I’m writing this column on Monday, Feb. 21, just a few days before the date of Triad City Beat’s first issue in 2014 — which came out on Wednesday, Feb. 26 that year.

We have made 406 issues of this paper since that first edition, and if you’re reading this column I guess we came out with another one, which would make 408 in total.

There was a time, in the beginning, when I wasn’t always so sure the paper would make it to the streets. Those were the days when I’d look at the dwindling bank balance on a Monday morning, shrug my shoulders and make the next issue folder anyway. Behold: The folder would fill up with stories and photos no matter how much money we had, and sometimes — not always — the bank account would follow suit. I always managed to keep the printer paid, if not the entire staff in that first year.

Before we started Triad City Beat, I asked those who had come before me in the weekly newspaper game for advice. I wanted to know, specifically, where they went wrong. Stiffing the printer was at the top of the list, along with understaffing the sales department and overspending on office space and equipment.

In 1993, when I was working for SportsTicker in Jersey City, NJ, I attributed a home run to American League pitcher David Wells and sent it out over the wire.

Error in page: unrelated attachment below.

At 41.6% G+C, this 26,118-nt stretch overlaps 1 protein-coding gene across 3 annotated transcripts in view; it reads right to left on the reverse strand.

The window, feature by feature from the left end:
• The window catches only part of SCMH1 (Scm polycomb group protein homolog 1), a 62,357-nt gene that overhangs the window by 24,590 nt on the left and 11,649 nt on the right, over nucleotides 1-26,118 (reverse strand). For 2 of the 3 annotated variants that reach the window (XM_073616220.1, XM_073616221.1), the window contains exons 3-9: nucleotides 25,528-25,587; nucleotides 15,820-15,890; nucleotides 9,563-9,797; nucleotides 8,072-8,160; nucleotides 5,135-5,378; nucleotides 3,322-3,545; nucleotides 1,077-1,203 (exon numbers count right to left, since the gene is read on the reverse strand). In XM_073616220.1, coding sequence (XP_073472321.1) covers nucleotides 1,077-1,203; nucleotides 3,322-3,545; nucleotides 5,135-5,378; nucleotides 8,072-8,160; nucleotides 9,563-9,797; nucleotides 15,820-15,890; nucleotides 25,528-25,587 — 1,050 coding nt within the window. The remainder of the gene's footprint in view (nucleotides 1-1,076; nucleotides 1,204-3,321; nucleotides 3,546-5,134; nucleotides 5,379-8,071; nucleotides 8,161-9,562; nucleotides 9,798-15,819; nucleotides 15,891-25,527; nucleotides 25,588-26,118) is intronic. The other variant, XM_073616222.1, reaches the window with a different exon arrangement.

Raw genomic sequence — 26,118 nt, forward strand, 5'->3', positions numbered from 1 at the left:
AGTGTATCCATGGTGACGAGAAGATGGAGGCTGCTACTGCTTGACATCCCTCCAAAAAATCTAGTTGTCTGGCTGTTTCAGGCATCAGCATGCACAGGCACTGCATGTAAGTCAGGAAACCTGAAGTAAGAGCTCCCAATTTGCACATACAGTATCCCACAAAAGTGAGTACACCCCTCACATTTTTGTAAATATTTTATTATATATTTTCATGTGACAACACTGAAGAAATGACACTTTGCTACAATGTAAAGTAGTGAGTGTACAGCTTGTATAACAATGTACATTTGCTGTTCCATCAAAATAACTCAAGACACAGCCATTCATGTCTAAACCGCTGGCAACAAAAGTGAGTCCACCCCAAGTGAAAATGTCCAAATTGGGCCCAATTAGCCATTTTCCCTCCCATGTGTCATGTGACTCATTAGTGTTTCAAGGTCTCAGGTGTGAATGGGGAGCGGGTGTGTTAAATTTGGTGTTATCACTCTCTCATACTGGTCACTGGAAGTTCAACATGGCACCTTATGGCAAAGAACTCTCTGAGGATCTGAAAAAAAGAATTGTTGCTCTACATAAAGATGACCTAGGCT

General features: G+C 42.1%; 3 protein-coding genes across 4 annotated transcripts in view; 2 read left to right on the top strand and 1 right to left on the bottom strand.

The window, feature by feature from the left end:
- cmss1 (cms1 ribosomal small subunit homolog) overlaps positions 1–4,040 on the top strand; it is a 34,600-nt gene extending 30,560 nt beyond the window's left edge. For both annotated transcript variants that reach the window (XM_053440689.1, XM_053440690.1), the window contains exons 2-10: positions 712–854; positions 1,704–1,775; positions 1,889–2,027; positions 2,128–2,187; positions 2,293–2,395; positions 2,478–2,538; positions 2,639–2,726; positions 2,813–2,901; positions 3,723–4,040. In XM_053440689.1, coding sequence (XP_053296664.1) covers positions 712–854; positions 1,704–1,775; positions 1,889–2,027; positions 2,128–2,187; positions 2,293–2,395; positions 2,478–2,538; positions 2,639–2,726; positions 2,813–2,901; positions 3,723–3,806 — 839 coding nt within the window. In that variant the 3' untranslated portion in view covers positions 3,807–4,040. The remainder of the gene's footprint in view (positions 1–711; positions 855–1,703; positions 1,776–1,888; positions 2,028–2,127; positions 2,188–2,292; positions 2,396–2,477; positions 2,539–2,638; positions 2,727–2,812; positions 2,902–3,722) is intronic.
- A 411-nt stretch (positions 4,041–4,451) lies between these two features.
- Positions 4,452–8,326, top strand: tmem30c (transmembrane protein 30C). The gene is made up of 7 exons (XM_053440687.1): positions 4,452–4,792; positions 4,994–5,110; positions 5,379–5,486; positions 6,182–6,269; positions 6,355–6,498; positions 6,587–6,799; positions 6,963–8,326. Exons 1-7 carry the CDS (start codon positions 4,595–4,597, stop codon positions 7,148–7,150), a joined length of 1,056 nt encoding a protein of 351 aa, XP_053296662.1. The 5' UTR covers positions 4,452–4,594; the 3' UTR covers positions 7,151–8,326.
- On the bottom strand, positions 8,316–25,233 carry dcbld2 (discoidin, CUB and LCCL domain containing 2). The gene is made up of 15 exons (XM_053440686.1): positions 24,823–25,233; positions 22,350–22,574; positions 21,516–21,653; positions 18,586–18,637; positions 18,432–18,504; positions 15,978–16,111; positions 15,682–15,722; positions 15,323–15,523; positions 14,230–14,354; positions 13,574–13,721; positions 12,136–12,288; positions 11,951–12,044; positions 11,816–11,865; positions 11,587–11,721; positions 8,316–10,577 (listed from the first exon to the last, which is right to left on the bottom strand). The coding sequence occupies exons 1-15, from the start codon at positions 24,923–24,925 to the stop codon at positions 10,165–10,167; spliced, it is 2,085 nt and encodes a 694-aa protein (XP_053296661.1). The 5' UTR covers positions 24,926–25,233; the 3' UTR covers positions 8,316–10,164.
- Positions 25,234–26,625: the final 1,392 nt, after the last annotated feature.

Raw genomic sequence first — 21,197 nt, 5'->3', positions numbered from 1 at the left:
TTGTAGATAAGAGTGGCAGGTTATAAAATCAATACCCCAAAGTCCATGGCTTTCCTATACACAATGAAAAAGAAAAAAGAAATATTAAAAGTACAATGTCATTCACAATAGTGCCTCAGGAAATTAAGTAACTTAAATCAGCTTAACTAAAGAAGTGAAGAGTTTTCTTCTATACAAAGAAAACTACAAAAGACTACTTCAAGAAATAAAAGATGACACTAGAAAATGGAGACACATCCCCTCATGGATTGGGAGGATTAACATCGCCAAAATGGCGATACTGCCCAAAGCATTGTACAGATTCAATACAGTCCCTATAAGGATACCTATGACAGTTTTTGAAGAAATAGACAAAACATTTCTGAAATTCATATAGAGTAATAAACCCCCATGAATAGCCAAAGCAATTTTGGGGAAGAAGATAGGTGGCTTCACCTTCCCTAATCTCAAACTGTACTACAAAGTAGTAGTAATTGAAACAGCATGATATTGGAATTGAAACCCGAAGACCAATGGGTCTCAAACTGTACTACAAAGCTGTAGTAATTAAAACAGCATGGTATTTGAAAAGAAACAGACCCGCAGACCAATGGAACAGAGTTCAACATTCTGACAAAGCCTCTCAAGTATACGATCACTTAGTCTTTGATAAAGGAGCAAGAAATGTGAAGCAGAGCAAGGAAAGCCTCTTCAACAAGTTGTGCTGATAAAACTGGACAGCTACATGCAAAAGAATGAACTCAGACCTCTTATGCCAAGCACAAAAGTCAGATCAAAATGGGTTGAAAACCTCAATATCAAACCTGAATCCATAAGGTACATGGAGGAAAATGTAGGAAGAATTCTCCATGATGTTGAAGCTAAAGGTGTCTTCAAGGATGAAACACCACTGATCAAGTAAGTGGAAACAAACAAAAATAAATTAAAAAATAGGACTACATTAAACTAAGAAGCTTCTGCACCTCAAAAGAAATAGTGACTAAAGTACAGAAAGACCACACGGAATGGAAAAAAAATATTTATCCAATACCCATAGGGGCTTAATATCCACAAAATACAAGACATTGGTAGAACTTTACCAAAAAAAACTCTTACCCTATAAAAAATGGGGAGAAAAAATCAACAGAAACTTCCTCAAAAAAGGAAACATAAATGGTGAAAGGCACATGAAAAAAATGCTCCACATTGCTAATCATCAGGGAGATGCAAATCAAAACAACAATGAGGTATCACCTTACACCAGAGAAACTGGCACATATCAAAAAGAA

I brought my own mistakes to the table as well, harvested throughout a career that began right around the time many of the people I work with were born. For example, in 1991 when I was still a student, I tried to write a news piece without doing any actual reporting. The next semester an editor at the New Orleans Times-Picayune alerted me to an attribution error in a story I wrote about that very newspaper; he said I was lucky it was him calling and not one of the Pic’s lawyers. And I was. Lucky, that is.

In 1993, when I was working for SportsTicker in Jersey City, NJ, I attributed a home run to American League pitcher David Wells and sent it out over the wire. That mistake made the company newsletter. In 1997, I showed up morning drunk at the Gambit offices looking to get paid for some freelance I had done. In 2001, in a piece for Our State, I killed a guy by assuming he was dead when his son took over the business. The son called me the day the story came out.

“Great story except for one thing,” he said. “Dad’s not dead.”

“You sure?” I asked.

As editor of Yes Weekly, my greatest failure was probably neglecting to cover the John Edwards trial in Greensboro. Sure, it was a media circus out there, but at the time we had a couple of fantastic reporters and I myself wrote an 800-word, weekly column; we could have owned it.

I’ve made plenty of mistakes at the helm of TCB. I took on too many tasks. I didn’t pivot fast enough from the newsroom to the business side. And I still won’t give up this column, which serves primarily to give me some small place to make sentences, and because if a week goes by without seeing my name in print I start to freak out.

All my mistakes have been borne of ego, carelessness, haste and fear. But if it weren’t for my mistakes, I might not have learned anything at all.

Now, eight years in at TCB, I’m still willing to make a few more.

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